A Homily for Christ the King
Grace to you and peace from God our Heavenly Father and Christ Jesus, our Lord and King, ruler of Heaven and Earth. Amen.
Let’s step back a few weeks in the lectionary – about five weeks ago, which is around three chapters before today’s reading. Some Pharisees and supporters of King Herod come to Jesus with a trick question: is it right to pay taxes to Caesar? Jesus asks to see a Roman coin and says, “Whose image is this, and whose titles?”
Picture it: a silver coin a little smaller than a quarter with the rough image of the emperor stamped into it – and not one but several titles surrounding the rim. Throughout the empire, images of Caesar proclaimed his glory through a series of lofty names:
Princeps Civitatis – First Among the Citizens
Princeps Senatus – First Among the Senators
Pontifex Maximus – the Chief Priest of the Roman Imperial Religion
Imperator – the Conqueror
Pater Patria – Father of the Nation
Divi Filius – the Divine Son
Augustus – the Exalted
This is how the emperors saw themselves – and made sure their subjects saw them this way too. From temples and government buildings to the very coins in used to buy bread and wine, the empire proclaimed Caesar’s glorious lordship far and wide.
By comparison, today Jesus shows us an image of himself sitting in judgment – not as an imperial official but a shepherd sorting sheep and goats. He identifies himself not with emperors, senators, kings, or those possessing wealth and noble status, but with the hungry, the thirsty, the stranger, the naked, the sick and the imprisoned. In other years, we mark today with other images of the low-born Jew: standing trial and proclaiming a Kingdom not of this world, or nailed upon the cross rather than seated on a heavenly throne. (These scenes will play out in Saint Matthew’s gospel in just a few short chapters after today’s text.) Taking these three scenes together, we see Caesar’s apparent victory over this seditious rabbi: a show trial and brutal execution deemed too horrible for Roman citizens. This is the punishment reserved for those who would judge the rich and powerful, who would threaten the aristocracy: used as a public spectacle of Rome’s violent authority over conquered people, crosses lining country roads to remind folks what happens to those who get “uppity.”
What kind of king is it that we worship who is apparently subject to other rulers – who could be arrested, tried, tortured, and executed? What kind of king is this who claims not lofty titles but instead kinship with “the least of these”?
Indeed, this seems like foolishness, like utter weakness. Forget Imperator or Augustus, Jesus’ claims pale in comparison even to modern leaders! He’s not His Royal Highness or His Majesty as our relatively humble modern monarchs style themselves, not a commander-in-chief nor the Right Honourable as our more modest elected heads of state claim. He leads commands no army, has no cabinet of secretaries. And unlike the more lavish powers in our age, those celebrity moguls and pop icons, Jesus boasts no mega-mansion, no carefully-orchestrated bespoke wardrobe. He has nowhere to lay his head, and his executioners cast lots for his clothing. By the time he ascends to the cross, his adoring public has put away their palm branches, and their numbers are reduced to just a small handful of faithful followers. If public stature is to be believed, even B-list celebrities and local politicians tower over the One who identifies with the homeless and the naked.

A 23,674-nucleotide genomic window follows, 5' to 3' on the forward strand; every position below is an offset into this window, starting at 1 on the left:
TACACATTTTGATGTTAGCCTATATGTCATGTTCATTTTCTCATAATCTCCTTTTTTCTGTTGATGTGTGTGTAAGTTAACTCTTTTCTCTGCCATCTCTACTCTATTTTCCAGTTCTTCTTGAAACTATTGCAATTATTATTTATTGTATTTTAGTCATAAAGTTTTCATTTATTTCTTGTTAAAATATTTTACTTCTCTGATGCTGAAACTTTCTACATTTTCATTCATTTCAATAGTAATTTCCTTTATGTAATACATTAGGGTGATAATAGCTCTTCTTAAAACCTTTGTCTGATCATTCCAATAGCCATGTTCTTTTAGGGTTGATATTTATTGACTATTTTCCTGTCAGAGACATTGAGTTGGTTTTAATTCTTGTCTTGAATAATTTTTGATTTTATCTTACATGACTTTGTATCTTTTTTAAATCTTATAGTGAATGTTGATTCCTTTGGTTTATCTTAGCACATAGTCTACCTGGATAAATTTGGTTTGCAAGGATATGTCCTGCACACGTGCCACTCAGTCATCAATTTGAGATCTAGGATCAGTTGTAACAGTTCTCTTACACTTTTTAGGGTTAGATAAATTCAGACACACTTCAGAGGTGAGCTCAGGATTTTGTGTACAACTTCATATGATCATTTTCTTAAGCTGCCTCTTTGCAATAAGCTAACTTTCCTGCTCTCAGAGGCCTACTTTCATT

Or so it would seem.
If the order of this world stands, if the powers and principalities of this age have the last word, if the person with the most stuff or the ruler with the fanciest titles wins, then there is no hope.
But that is not how this story ends! The last word belongs to God, not the powers of this world. The last word is the Resurrection!
The Resurrection is proof that Jesus of Nazareth, son of Mary and Joseph, is the Christ, God’s Anointed, the Only-Begotten Son of the One, True, and Ever-Living God, the Son of Man who comes riding in the clouds. He is the Prince of Peace, the King of Kings, the Lord of Lord, God-with-us. He is the One through whom all things are made, light from light, Very God from Very God.
The Resurrection is proof that Jesus Christ has been elevated, as Saint Paul writes, “far above all rule and authority and power and dominion, and above every name that is named, not only in this age but also in the age to come.” Caesar can make up all the titles he wants, presidents and general can award themselves shiny medals, CEOs can try to buy the world, but at the last, it is Jesus Christ who is now, always has been, and ever shall be the King of All Creation. The Resurrection is proof that Jesus is Lord, and he will sit in judgment of those who wield authority in this age.
In the Resurrection, the powers of this age are turned on their head. In the Resurrection, we see that God’s weakness is stronger than our strength and God’s foolishness is wiser than human wisdom. In the Resurrection, we see that the poor and the weak, not the rich and powerful, shall inherit the earth. The homeless, the refugee, and the immigrant shall be welcomed in, and those who live in gilded mansions or would turn away the stranger shall be cast out. The powerful shall be made humble and the lowly shall be exalted.
Jesus is Lord, and our Lord has called us – members of his body – to be stewards and to proclaim his coming Kingdom. Not to seek for ourselves positions of wealth, privilege, and power, but to serve the poor, the hungry, the naked, to welcome the stranger and visit the sick and the imprisoned.
Would you seek greatness? Would you aspire to might? Would you gain the world? Then give it all up and serve our Lord in the least of these, his kindred. Amen.